At this week’s G8 Summit, the cost of gasoline is one of the main topics of discussion. With the price of crude oil hovering around $136 a barrel, the industrialized world is looking for answers. But none seem to exist right now.
Some blame the skyrocketing costs on increased demand. However, the International Energy Agency does not expect the demand for diesel and heating oil to grow by much — only 0.9 % in 2008.
Others are blaming low oil reserves. OPEC says otherwise. In fact, it increased its production. Its secretary general, Abdullah al-Badri, told Reuters on Tuesday, “The situation is unbearable as far as we are concerned. I want to say, ‘there is no shortage now and in the future.’” He blamed investment banks and speculators for artificially driving up the cost of oil.
In the presidential race, both candidates seem quick to grab for bumper sticker solutions to the rising cost of crude oil and its adverse impact on customers and commerce. One candidate seeks a tax holiday and both point to “excessive” fuel company profits. Considering the enormous stakes of getting this issue right, the candidates would be wise to ponder a more market-oriented approach to energy policy.
In the long-term, America needs a comprehensive energy policy that emphasizes a homegrown approach — more domestic oil exploration and drilling, and greater emphasis on clean-burning coal and nuclear energy.
In the short-term, the nation needs to review the regulatory environment navigated by commercial transporters of goods. And, Congress should tread lightly.
The so-called Railroad Competition and Service Improvement Act currently making its way through the House and Senate does exactly the opposite. The proposed act seeks to place burdensome regulations on an important commercial transport system at exactly the wrong time.The legislation places substantial “re-regulation” on freight transported by rail. Many industry experts believe the measure will cripple railroads. Some estimate it would cost the industry nearly $5 billion a year in lost revenue. Instead, the government should limit unnecessary regulation on American industries, especially the transportation industry.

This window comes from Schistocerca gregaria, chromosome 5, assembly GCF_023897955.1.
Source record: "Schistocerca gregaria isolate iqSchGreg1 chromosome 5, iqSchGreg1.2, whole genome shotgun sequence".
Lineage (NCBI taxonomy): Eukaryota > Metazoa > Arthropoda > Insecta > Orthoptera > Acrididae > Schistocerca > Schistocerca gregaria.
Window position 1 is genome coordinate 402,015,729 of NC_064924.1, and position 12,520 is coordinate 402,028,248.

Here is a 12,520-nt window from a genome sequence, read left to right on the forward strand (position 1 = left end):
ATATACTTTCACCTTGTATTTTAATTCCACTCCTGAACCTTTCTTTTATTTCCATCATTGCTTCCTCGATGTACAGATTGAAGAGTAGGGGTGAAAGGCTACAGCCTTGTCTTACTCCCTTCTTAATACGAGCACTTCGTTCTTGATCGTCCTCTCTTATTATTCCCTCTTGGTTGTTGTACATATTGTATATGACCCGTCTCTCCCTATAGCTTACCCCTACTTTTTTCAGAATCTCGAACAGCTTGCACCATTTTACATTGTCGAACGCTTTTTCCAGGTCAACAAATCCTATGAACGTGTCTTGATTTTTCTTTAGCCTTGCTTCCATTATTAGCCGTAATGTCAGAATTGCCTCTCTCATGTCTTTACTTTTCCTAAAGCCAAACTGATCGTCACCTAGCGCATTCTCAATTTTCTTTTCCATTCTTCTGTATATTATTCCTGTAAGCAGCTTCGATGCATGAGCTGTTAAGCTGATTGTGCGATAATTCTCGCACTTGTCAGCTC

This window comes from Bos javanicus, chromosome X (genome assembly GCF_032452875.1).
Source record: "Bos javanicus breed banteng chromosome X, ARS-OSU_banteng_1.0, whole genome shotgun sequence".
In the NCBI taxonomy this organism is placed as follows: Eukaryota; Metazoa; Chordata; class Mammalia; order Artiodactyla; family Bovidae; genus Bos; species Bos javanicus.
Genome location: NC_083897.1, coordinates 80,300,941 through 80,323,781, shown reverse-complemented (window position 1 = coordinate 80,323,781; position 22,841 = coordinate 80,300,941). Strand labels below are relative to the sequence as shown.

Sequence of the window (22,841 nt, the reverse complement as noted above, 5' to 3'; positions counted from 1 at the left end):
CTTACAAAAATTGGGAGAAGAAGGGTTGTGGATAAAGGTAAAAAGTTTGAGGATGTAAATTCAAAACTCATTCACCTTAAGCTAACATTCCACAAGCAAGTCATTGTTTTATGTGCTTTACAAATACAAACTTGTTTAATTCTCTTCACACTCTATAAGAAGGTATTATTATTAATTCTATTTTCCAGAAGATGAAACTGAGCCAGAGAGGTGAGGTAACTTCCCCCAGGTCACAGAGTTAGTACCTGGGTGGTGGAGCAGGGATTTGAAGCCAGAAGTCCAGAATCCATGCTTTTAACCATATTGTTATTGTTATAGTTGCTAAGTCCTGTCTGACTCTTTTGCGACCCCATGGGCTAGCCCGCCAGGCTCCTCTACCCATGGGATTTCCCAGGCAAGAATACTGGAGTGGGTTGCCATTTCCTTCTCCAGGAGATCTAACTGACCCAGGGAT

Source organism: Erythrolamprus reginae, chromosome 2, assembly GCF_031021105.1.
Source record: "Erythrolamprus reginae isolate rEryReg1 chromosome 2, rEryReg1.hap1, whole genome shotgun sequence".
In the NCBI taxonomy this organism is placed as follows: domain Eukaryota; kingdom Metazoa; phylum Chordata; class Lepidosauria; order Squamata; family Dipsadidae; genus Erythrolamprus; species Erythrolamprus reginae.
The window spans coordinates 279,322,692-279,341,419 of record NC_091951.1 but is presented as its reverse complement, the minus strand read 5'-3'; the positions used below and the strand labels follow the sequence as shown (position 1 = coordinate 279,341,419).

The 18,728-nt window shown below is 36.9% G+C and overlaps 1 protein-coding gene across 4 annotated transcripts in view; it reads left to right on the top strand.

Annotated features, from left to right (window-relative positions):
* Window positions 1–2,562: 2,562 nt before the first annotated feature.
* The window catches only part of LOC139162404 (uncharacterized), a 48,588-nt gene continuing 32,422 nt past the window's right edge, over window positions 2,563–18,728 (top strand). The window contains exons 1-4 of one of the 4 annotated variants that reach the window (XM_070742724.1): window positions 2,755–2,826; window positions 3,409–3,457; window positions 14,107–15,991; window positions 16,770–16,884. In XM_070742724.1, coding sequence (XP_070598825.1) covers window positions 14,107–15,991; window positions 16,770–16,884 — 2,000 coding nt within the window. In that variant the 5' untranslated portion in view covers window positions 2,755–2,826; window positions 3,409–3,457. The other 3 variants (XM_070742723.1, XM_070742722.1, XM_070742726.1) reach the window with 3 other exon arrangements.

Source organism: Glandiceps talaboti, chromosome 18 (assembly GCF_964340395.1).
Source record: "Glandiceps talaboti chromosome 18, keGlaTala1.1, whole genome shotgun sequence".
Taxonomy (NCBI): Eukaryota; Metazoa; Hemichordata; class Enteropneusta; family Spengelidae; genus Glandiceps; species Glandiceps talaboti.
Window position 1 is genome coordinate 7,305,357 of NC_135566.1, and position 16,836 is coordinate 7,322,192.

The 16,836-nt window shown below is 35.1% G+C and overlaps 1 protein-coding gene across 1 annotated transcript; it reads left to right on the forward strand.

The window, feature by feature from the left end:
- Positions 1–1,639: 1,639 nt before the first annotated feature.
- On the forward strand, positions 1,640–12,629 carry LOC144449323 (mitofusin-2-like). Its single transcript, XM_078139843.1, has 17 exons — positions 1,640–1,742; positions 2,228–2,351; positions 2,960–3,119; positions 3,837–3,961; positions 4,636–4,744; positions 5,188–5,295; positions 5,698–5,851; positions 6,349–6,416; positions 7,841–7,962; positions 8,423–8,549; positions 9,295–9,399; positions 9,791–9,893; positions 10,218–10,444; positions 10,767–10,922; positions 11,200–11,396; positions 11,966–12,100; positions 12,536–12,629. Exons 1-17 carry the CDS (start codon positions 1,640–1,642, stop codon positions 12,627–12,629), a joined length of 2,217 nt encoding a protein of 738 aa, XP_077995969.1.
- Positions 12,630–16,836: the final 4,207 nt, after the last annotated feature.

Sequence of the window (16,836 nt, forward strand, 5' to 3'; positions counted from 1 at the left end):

Moreover, it is an undeserving punishment to an industry that has become so efficient that ever-increasing fuel prices may have a minimal effect on its ability to deliver low-cost transport.
According the Association of American Railroads, the railroad industry has reduced fuel consumption by 48 billion gallons since 1980 and reduced carbon dioxide emission by 538 million tons during the same period. They claim a whopping 85% improvement in fuel efficiency since 1985.
In fact, one gallon of fuel can carry one ton of freight about 423 miles, according to industry experts. Put more concisely, one train can do the work of 500 trucks without placing a heavy strain on the nation’s sagging infrastructure.
These noteworthy accomplishments can be traced to a massive deregulation effort in 1980. The Staggers Railroad Act of 1980 rescued American railroads. Prior to the reform, burdensome regulation made it impossible for the railroad industry to reinvest in new track and equipment. When those regulations were lifted, railroad service thrived as an industry. And, railroad companies invested in fuel efficient systems that helped ease highway congestion and reduced air pollution.
In its analysis of the reform, the Cato Institute found that the railroad industry was able to withstand the recession in the 1980s, earn record profits, and cut costs.
Moreover, a joint report by the American Enterprise Institute and the Brookings Institute reported another important fact. Railroad customers reaped the benefits of deregulation. “Surprisingly, deregulation has also turned out to be a great boon for shippers as railroad carriers have passed on some of their cost savings to them in lower rates and significantly improved service times and reliability,” their report found.
Reduced regulation worked for the railroad industry. And, that industry has provided the nation a cost effective and energy efficient mode of moving goods at a critical time.
Congress should not be so hasty to reverse a good decision made by its predecessors at a time when cruel oil costs and availability of oil consume the national consciousness. In 1980, government chose deregulation and reaped the benefits. Today, less regulation still is a good idea.